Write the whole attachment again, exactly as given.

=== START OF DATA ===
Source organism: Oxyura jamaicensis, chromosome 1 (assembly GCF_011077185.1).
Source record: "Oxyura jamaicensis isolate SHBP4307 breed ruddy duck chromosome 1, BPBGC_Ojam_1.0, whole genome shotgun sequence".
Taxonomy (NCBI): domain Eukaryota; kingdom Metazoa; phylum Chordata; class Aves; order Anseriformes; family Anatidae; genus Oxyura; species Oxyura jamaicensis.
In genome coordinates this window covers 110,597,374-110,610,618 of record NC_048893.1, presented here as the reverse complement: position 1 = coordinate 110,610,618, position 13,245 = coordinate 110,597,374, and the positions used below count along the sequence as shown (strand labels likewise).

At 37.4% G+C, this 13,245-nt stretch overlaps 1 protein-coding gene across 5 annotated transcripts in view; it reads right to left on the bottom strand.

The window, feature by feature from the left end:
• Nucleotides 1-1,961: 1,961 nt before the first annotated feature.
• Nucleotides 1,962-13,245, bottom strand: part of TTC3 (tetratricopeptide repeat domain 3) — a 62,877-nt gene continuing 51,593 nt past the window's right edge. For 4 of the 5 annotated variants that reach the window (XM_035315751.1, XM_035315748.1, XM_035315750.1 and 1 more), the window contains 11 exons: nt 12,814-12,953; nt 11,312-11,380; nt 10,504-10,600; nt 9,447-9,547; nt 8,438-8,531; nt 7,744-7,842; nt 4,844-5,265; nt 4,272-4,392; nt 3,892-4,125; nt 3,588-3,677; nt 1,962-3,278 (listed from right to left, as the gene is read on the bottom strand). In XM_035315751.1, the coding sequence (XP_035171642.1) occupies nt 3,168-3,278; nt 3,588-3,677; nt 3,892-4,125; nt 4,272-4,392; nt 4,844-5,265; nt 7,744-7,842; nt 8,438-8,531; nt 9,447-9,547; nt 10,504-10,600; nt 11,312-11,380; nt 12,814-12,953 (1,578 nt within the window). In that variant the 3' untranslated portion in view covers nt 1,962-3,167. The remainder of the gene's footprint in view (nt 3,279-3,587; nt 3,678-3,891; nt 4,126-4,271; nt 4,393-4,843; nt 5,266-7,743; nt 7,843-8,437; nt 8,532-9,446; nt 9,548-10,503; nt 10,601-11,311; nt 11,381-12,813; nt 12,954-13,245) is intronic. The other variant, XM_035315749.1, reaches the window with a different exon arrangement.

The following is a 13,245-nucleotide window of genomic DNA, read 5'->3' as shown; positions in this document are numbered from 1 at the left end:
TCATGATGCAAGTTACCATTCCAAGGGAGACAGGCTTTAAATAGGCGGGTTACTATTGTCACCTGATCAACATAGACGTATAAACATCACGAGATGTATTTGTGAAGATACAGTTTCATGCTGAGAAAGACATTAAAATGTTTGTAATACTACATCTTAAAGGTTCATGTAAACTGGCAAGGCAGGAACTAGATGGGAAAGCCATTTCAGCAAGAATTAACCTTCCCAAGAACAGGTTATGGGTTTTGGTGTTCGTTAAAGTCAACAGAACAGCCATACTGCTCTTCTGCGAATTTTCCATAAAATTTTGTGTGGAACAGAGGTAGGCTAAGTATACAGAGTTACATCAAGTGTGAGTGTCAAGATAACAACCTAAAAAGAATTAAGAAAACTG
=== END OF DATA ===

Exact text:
Source organism: Oxyura jamaicensis, chromosome 1 (assembly GCF_011077185.1).
Source record: "Oxyura jamaicensis isolate SHBP4307 breed ruddy duck chromosome 1, BPBGC_Ojam_1.0, whole genome shotgun sequence".
Taxonomy (NCBI): domain Eukaryota; kingdom Metazoa; phylum Chordata; class Aves; order Anseriformes; family Anatidae; genus Oxyura; species Oxyura jamaicensis.
In genome coordinates this window covers 110,597,374-110,610,618 of record NC_048893.1, presented here as the reverse complement: position 1 = coordinate 110,610,618, position 13,245 = coordinate 110,597,374, and the positions used below count along the sequence as shown (strand labels likewise).

At 37.4% G+C, this 13,245-nt stretch overlaps 1 protein-coding gene across 5 annotated transcripts in view; it reads right to left on the bottom strand.

The window, feature by feature from the left end:
• Nucleotides 1-1,961: 1,961 nt before the first annotated feature.
• Nucleotides 1,962-13,245, bottom strand: part of TTC3 (tetratricopeptide repeat domain 3) — a 62,877-nt gene continuing 51,593 nt past the window's right edge. For 4 of the 5 annotated variants that reach the window (XM_035315751.1, XM_035315748.1, XM_035315750.1 and 1 more), the window contains 11 exons: nt 12,814-12,953; nt 11,312-11,380; nt 10,504-10,600; nt 9,447-9,547; nt 8,438-8,531; nt 7,744-7,842; nt 4,844-5,265; nt 4,272-4,392; nt 3,892-4,125; nt 3,588-3,677; nt 1,962-3,278 (listed from right to left, as the gene is read on the bottom strand). In XM_035315751.1, the coding sequence (XP_035171642.1) occupies nt 3,168-3,278; nt 3,588-3,677; nt 3,892-4,125; nt 4,272-4,392; nt 4,844-5,265; nt 7,744-7,842; nt 8,438-8,531; nt 9,447-9,547; nt 10,504-10,600; nt 11,312-11,380; nt 12,814-12,953 (1,578 nt within the window). In that variant the 3' untranslated portion in view covers nt 1,962-3,167. The remainder of the gene's footprint in view (nt 3,279-3,587; nt 3,678-3,891; nt 4,126-4,271; nt 4,393-4,843; nt 5,266-7,743; nt 7,843-8,437; nt 8,532-9,446; nt 9,548-10,503; nt 10,601-11,311; nt 11,381-12,813; nt 12,954-13,245) is intronic. The other variant, XM_035315749.1, reaches the window with a different exon arrangement.

The following is a 13,245-nucleotide window of genomic DNA, read 5'->3' as shown; positions in this document are numbered from 1 at the left end:
TCATGATGCAAGTTACCATTCCAAGGGAGACAGGCTTTAAATAGGCGGGTTACTATTGTCACCTGATCAACATAGACGTATAAACATCACGAGATGTATTTGTGAAGATACAGTTTCATGCTGAGAAAGACATTAAAATGTTTGTAATACTACATCTTAAAGGTTCATGTAAACTGGCAAGGCAGGAACTAGATGGGAAAGCCATTTCAGCAAGAATTAACCTTCCCAAGAACAGGTTATGGGTTTTGGTGTTCGTTAAAGTCAACAGAACAGCCATACTGCTCTTCTGCGAATTTTCCATAAAATTTTGTGTGGAACAGAGGTAGGCTAAGTATACAGAGTTACATCAAGTGTGAGTGTCAAGATAACAACCTAAAAAGAATTAAGAAAACTG